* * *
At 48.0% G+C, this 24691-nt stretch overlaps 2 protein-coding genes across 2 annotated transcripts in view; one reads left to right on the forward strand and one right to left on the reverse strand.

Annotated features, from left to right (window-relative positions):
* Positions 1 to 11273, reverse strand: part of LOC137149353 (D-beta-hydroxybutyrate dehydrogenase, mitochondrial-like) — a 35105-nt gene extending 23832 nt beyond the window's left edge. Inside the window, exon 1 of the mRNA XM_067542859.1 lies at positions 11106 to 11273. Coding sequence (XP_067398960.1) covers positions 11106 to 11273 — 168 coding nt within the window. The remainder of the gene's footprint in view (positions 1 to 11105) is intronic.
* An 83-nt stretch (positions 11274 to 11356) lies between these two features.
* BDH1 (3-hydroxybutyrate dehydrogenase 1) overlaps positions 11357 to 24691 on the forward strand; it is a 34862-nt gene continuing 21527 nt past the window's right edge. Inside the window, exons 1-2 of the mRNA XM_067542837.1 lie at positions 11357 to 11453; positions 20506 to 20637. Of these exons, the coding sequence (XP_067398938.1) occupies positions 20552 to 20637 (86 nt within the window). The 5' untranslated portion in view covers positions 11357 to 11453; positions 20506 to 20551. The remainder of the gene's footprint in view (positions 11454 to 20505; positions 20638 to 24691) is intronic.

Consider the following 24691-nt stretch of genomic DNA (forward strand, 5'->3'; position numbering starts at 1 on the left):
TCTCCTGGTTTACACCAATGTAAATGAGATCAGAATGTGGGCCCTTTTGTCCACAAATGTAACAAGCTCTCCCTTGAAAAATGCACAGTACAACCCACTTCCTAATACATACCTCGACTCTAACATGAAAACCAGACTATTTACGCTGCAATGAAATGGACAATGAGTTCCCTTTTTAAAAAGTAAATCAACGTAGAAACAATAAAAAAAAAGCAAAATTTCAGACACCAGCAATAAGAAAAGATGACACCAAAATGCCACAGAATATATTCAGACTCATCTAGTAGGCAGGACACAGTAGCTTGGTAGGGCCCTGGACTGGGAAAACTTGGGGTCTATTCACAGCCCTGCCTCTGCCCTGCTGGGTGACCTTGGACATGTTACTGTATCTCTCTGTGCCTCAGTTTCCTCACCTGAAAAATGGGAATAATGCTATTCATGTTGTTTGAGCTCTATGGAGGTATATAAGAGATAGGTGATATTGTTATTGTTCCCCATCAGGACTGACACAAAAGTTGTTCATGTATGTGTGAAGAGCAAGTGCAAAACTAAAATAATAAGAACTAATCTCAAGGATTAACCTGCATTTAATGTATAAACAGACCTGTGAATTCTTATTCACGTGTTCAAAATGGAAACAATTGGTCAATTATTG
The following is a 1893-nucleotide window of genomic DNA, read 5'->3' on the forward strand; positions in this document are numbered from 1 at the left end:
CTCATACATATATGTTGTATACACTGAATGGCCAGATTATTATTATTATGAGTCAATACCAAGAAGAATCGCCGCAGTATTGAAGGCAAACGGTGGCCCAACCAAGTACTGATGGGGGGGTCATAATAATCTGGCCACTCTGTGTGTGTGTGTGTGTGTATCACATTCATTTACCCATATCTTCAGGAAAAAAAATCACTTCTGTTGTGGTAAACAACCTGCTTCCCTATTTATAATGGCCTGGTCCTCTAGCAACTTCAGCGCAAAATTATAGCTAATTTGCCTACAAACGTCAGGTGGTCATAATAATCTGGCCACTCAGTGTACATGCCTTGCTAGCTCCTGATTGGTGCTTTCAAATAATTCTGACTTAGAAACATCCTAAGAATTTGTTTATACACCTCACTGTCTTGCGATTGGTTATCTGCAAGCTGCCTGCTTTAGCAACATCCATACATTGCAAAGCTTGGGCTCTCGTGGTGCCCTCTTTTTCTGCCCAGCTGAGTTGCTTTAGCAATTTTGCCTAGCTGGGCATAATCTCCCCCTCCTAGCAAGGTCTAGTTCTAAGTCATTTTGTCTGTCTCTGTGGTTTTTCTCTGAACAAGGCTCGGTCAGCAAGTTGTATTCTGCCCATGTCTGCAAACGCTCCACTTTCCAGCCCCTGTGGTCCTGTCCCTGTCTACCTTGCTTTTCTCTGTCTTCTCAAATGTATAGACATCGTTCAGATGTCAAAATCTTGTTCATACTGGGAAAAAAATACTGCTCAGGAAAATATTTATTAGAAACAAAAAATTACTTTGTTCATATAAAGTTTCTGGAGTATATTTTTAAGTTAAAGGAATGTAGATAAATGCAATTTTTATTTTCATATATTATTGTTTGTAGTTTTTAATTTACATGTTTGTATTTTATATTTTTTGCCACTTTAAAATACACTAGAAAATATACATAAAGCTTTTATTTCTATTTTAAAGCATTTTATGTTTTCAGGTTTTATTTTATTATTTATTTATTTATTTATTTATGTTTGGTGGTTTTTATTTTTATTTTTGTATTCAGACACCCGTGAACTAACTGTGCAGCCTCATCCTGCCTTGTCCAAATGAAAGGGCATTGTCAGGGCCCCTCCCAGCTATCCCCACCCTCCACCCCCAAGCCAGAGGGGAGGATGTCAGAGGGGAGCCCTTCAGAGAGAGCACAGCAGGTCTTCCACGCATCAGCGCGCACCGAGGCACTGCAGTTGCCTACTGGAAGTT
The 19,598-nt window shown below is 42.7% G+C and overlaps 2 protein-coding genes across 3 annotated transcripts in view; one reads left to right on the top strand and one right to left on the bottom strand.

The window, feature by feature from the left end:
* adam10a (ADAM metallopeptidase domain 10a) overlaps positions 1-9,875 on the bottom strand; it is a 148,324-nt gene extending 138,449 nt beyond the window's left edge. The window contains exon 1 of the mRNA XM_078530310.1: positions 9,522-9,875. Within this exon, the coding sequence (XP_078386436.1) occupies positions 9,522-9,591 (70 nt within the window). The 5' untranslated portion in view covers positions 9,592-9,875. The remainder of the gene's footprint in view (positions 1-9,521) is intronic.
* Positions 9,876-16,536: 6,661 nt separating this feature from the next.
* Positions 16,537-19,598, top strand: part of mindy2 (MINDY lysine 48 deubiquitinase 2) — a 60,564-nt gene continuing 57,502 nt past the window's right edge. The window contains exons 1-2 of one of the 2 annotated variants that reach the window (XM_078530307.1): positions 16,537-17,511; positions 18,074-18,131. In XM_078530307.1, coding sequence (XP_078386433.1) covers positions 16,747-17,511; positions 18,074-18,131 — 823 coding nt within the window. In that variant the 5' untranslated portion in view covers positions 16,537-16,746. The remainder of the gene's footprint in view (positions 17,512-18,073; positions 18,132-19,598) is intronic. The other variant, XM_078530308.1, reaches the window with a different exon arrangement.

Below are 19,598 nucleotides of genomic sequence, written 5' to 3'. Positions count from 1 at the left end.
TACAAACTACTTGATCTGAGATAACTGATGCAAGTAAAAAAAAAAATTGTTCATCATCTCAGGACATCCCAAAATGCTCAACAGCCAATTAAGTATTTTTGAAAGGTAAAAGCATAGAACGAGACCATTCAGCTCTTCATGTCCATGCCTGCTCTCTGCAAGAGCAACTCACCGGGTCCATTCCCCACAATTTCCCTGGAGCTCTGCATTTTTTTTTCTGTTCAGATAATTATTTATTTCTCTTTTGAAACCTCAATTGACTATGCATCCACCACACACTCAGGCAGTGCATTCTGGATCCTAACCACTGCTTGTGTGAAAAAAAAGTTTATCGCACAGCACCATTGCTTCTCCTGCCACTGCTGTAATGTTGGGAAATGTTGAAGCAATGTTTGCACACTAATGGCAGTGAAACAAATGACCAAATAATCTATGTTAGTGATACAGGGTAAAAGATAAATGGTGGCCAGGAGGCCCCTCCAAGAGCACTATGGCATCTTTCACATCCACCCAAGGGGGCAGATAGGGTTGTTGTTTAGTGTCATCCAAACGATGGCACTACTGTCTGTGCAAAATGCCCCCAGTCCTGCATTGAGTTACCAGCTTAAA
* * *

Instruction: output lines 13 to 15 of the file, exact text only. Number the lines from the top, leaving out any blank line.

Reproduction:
* Positions 9,876-16,536: 6,661 nt separating this feature from the next.
* Positions 16,537-19,598, top strand: part of mindy2 (MINDY lysine 48 deubiquitinase 2) — a 60,564-nt gene continuing 57,502 nt past the window's right edge. The window contains exons 1-2 of one of the 2 annotated variants that reach the window (XM_078530307.1): positions 16,537-17,511; positions 18,074-18,131. In XM_078530307.1, coding sequence (XP_078386433.1) covers positions 16,747-17,511; positions 18,074-18,131 — 823 coding nt within the window. In that variant the 5' untranslated portion in view covers positions 16,537-16,746. The remainder of the gene's footprint in view (positions 17,512-18,073; positions 18,132-19,598) is intronic. The other variant, XM_078530308.1, reaches the window with a different exon arrangement.

Below are 19,598 nucleotides of genomic sequence, written 5' to 3'. Positions count from 1 at the left end.